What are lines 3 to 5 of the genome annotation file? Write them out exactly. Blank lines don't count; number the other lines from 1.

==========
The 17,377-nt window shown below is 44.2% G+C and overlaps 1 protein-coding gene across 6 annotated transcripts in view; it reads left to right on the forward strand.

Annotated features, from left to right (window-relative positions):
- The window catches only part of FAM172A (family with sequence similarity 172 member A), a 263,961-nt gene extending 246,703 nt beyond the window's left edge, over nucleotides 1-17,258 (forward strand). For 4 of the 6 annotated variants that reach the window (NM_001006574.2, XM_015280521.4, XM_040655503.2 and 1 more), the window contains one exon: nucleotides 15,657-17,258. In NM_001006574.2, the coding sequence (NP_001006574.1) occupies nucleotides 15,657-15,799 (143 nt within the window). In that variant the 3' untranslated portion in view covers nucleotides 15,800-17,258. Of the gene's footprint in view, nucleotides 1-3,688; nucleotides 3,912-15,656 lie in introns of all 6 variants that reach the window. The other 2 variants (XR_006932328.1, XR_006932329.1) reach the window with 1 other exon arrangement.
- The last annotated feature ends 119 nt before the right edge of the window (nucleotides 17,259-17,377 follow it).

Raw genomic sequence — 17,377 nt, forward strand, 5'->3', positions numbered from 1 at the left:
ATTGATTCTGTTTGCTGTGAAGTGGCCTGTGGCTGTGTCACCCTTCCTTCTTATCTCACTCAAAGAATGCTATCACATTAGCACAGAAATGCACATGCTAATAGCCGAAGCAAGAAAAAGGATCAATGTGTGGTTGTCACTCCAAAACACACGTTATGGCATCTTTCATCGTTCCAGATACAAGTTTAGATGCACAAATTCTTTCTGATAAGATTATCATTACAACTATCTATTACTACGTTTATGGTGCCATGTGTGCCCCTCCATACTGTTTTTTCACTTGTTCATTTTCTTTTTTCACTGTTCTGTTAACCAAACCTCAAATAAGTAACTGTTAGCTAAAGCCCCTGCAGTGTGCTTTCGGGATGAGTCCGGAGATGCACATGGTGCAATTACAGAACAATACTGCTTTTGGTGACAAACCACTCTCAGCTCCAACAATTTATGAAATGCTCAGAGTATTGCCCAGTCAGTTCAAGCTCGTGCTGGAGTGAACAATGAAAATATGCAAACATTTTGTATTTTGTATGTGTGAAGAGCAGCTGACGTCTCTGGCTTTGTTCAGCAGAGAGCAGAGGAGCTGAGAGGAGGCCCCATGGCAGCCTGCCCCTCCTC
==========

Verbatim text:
- The window catches only part of FAM172A (family with sequence similarity 172 member A), a 263,961-nt gene extending 246,703 nt beyond the window's left edge, over nucleotides 1-17,258 (forward strand). For 4 of the 6 annotated variants that reach the window (NM_001006574.2, XM_015280521.4, XM_040655503.2 and 1 more), the window contains one exon: nucleotides 15,657-17,258. In NM_001006574.2, the coding sequence (NP_001006574.1) occupies nucleotides 15,657-15,799 (143 nt within the window). In that variant the 3' untranslated portion in view covers nucleotides 15,800-17,258. Of the gene's footprint in view, nucleotides 1-3,688; nucleotides 3,912-15,656 lie in introns of all 6 variants that reach the window. The other 2 variants (XR_006932328.1, XR_006932329.1) reach the window with 1 other exon arrangement.
- The last annotated feature ends 119 nt before the right edge of the window (nucleotides 17,259-17,377 follow it).

Raw genomic sequence — 17,377 nt, forward strand, 5'->3', positions numbered from 1 at the left: